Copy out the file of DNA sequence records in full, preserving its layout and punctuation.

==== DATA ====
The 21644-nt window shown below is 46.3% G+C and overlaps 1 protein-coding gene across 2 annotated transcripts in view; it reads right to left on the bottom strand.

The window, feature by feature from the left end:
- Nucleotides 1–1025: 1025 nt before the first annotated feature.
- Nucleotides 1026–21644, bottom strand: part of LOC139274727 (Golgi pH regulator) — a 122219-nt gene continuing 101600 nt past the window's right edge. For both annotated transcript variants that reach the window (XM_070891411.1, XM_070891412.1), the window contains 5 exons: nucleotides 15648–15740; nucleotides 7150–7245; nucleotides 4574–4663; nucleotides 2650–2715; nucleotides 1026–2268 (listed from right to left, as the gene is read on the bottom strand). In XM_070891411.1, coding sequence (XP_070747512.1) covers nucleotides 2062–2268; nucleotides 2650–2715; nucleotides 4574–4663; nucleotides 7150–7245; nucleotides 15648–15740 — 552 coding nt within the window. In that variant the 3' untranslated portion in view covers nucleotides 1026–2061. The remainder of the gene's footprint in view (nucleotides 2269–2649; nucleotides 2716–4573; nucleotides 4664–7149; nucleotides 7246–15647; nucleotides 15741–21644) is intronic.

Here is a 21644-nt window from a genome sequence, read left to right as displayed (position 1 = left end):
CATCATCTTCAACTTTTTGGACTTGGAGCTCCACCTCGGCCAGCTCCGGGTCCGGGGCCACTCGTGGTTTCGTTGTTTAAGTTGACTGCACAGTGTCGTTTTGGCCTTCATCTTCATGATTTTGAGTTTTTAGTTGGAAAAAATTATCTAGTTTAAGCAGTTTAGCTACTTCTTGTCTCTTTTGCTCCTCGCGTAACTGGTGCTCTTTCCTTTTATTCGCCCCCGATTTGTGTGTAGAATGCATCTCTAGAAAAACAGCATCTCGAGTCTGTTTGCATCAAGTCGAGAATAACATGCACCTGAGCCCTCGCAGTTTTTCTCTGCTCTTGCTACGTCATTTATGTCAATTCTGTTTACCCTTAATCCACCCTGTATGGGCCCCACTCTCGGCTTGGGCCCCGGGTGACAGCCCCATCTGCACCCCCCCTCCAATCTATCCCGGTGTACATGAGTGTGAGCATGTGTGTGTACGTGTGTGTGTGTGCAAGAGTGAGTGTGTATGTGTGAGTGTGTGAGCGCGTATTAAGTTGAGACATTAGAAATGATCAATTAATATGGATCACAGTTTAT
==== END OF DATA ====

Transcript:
The 21644-nt window shown below is 46.3% G+C and overlaps 1 protein-coding gene across 2 annotated transcripts in view; it reads right to left on the bottom strand.

The window, feature by feature from the left end:
- Nucleotides 1–1025: 1025 nt before the first annotated feature.
- Nucleotides 1026–21644, bottom strand: part of LOC139274727 (Golgi pH regulator) — a 122219-nt gene continuing 101600 nt past the window's right edge. For both annotated transcript variants that reach the window (XM_070891411.1, XM_070891412.1), the window contains 5 exons: nucleotides 15648–15740; nucleotides 7150–7245; nucleotides 4574–4663; nucleotides 2650–2715; nucleotides 1026–2268 (listed from right to left, as the gene is read on the bottom strand). In XM_070891411.1, coding sequence (XP_070747512.1) covers nucleotides 2062–2268; nucleotides 2650–2715; nucleotides 4574–4663; nucleotides 7150–7245; nucleotides 15648–15740 — 552 coding nt within the window. In that variant the 3' untranslated portion in view covers nucleotides 1026–2061. The remainder of the gene's footprint in view (nucleotides 2269–2649; nucleotides 2716–4573; nucleotides 4664–7149; nucleotides 7246–15647; nucleotides 15741–21644) is intronic.

Here is a 21644-nt window from a genome sequence, read left to right as displayed (position 1 = left end):
CATCATCTTCAACTTTTTGGACTTGGAGCTCCACCTCGGCCAGCTCCGGGTCCGGGGCCACTCGTGGTTTCGTTGTTTAAGTTGACTGCACAGTGTCGTTTTGGCCTTCATCTTCATGATTTTGAGTTTTTAGTTGGAAAAAATTATCTAGTTTAAGCAGTTTAGCTACTTCTTGTCTCTTTTGCTCCTCGCGTAACTGGTGCTCTTTCCTTTTATTCGCCCCCGATTTGTGTGTAGAATGCATCTCTAGAAAAACAGCATCTCGAGTCTGTTTGCATCAAGTCGAGAATAACATGCACCTGAGCCCTCGCAGTTTTTCTCTGCTCTTGCTACGTCATTTATGTCAATTCTGTTTACCCTTAATCCACCCTGTATGGGCCCCACTCTCGGCTTGGGCCCCGGGTGACAGCCCCATCTGCACCCCCCCTCCAATCTATCCCGGTGTACATGAGTGTGAGCATGTGTGTGTACGTGTGTGTGTGTGCAAGAGTGAGTGTGTATGTGTGAGTGTGTGAGCGCGTATTAAGTTGAGACATTAGAAATGATCAATTAATATGGATCACAGTTTAT